Tshibumba Kanda-Matulu

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Tshibumba Kanda-Matulu (1947 in Élisabethville, Belgian Congoc.1981 in Zaire), commonly abbreviated to TKM, was a noted artist and painter from Zaire (the modern-day Democratic Republic of the Congo). TKM worked within the style termed "African popular art" or "genre painting" and is known for his prolific paintings depicting key moments of Congolese history as they appeared in folk memory.[1][2] TKM disappeared in 1981 and is believed to have been killed in rioting.[1]

Life and work[edit]

TKM was born in Élisabethville (modern-day Lubumbashi), in the south of the Belgian Congo, in 1947.[2] TKM worked within the period of cultural authenticité in the 1970s.[2] TKM was one of the leading figures of "African genre painting" which had emerged in the Belgian Congo in the late 1950s and which integrated both European and Congolese styles and techniques.[2]

TKM's best-known paintings form part of a series of 107 works commissioned by the German anthropologist Johannes Fabian to illustrate Congolese history as it appeared in national collective memory. The series was produced between 1974 and 1976 and forms the body of TKM's work and was used as the basis for an academic collaboration between the two.[2] The result, Remembering the Present: Paintings and popular history in Zaire, was published in 1996. TKM viewed the purpose of the book as presenting the history of his country to a child born in the country. by contrast, Fabian presents it as an anthropological work for Western study.[3]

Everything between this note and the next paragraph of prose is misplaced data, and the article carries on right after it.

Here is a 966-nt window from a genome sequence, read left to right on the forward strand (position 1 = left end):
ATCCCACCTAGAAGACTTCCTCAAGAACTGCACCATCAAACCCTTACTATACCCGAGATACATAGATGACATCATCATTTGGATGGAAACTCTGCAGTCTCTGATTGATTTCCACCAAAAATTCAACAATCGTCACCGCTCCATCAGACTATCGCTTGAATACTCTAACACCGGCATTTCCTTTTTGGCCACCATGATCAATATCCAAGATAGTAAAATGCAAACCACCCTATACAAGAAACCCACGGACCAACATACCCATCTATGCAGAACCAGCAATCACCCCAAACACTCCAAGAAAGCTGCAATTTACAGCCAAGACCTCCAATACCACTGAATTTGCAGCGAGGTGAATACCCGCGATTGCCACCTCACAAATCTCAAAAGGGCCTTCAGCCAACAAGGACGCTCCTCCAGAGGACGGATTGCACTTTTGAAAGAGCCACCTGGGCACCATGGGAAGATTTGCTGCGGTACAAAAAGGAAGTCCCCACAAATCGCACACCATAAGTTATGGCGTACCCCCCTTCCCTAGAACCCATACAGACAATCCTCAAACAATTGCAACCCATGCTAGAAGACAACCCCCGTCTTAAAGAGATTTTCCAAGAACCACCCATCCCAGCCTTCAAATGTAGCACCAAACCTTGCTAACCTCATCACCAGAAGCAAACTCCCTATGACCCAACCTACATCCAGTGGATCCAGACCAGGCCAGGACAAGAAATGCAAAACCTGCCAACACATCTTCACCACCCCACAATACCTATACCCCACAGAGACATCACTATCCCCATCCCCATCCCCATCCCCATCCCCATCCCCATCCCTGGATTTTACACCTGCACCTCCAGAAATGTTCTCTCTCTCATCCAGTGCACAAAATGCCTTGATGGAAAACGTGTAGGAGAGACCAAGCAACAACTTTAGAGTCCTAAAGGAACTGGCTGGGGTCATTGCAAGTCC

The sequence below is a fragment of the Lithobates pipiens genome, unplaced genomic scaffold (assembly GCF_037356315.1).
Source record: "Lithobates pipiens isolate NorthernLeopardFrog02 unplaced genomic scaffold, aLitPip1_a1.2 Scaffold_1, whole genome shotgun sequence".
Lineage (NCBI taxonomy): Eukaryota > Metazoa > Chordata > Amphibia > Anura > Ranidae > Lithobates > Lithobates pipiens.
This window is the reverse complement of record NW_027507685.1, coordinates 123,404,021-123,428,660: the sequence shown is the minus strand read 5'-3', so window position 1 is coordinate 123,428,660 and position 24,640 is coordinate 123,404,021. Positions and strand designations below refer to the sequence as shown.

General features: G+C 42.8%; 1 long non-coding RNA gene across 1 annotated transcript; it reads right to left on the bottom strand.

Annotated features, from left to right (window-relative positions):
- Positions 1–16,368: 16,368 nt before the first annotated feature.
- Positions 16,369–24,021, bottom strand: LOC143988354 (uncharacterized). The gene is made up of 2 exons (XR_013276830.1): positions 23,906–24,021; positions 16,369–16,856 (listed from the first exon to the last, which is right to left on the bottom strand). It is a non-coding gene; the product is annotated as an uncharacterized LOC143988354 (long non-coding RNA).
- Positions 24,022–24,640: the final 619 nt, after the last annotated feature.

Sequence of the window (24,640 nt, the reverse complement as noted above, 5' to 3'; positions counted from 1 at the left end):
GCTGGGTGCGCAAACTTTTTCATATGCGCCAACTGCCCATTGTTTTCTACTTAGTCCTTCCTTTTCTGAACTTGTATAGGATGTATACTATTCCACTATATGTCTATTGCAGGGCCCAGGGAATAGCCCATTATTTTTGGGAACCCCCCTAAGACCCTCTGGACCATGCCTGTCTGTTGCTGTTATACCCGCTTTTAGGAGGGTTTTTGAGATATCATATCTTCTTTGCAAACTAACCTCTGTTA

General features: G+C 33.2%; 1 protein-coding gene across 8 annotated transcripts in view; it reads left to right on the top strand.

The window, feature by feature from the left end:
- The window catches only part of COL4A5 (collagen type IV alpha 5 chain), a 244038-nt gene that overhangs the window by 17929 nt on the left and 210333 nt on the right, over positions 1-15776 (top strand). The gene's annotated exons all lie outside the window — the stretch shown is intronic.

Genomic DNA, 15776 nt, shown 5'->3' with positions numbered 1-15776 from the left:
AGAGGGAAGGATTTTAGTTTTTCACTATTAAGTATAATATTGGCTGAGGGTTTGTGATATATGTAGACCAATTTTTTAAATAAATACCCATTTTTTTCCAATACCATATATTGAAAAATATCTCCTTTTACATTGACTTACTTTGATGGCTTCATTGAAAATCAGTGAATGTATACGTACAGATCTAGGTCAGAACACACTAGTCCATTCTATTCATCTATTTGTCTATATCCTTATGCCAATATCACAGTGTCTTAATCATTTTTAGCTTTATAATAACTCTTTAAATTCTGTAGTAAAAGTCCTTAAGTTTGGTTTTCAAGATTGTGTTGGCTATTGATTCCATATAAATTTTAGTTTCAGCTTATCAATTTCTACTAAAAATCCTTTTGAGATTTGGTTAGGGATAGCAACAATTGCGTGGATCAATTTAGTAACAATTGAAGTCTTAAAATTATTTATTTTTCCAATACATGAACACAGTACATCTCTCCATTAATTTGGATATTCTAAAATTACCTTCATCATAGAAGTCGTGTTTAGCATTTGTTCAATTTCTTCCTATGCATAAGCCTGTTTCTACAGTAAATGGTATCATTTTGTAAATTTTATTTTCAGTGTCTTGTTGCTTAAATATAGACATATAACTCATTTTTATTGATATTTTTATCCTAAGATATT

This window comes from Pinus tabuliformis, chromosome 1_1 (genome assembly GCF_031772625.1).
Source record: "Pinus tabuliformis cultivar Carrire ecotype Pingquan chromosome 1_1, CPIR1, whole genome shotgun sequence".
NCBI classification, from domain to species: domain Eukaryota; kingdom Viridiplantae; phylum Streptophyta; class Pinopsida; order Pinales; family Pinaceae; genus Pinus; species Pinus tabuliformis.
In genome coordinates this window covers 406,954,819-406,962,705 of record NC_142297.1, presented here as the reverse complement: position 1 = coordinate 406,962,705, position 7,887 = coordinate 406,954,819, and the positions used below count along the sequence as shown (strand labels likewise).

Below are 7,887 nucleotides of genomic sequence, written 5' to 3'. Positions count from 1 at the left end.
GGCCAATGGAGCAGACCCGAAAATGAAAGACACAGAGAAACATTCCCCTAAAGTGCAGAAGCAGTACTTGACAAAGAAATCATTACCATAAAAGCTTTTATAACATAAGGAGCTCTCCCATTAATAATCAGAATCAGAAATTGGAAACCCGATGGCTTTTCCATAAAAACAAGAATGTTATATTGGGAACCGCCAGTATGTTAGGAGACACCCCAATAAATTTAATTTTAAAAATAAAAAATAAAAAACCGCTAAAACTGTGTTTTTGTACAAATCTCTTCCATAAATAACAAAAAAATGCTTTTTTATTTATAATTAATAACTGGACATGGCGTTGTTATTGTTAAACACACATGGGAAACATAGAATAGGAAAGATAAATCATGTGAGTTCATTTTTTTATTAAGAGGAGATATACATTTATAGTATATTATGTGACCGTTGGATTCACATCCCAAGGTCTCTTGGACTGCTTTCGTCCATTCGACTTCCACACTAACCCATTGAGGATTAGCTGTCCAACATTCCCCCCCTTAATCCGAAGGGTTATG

Among the scenes depicted by TKM was the Elisabethville Massacre of 1941, Patrice Lumumba's independence speech of 30 June 1960, the introduction of culture obligatoire farming, and the trial of the religious leader Simon Kimbangu by the Belgian colonial authorities in 1921. All the paintings were made at the time of the Shaba Invasions during which TKM's native province of Shaba witnessed widespread political instability.

The work is historically significant because of the interviews between Fabian and TKM included in the work. In those interviews, TKM subtly critiques the government of Mobutu Sese Seko, making statements such as "What Mobutu has in mind is true - or else it is a lie. But that's something I keep to myself. What is true is that he started out with ideas that were correct. So he spoke and we all agreed; not a single thing was disputed."[3]

The work also emphasizes TKM's admiration of Patrice Lumumba, particularly in the use of deliberate Christ imagery in the paintings of Lumumba, specifically mirroring Jesus' wounds after the crucifixion.[3] The parallel is so clear that Fabian names the section "The Passion of Patrice Lumumba," a reference to "The Passion of the Christ."

102 of TKM's paintings were purchased by the Tropenmuseum, an ethnographic museum in Amsterdam, in 2000.[1]

References[edit]

  1. ^ a b c Power of Culture 2004.
  2. ^ a b c d e Culture Base 2003.
  3. ^ a b c Fabian, Johannes (1997). Remembering the Present: Painting and Popular History in Zaire. Berkeley: University of California Press. p. 114. 

Bibliography[edit]

Further reading[edit]

  • Faber, Paul; Fabian, Johannes (2005). The Dramatic History of the Congo as painted by Tshibumba Kanda Matulu. Amsterdam: KIT Publishers. ISBN 9068321919. 
  • Fabian, Johannes (1997). Remembering the Present: Painting and popular history in Zaire. Berkeley: University of California Press. ISBN 0520203755. 

External links[edit]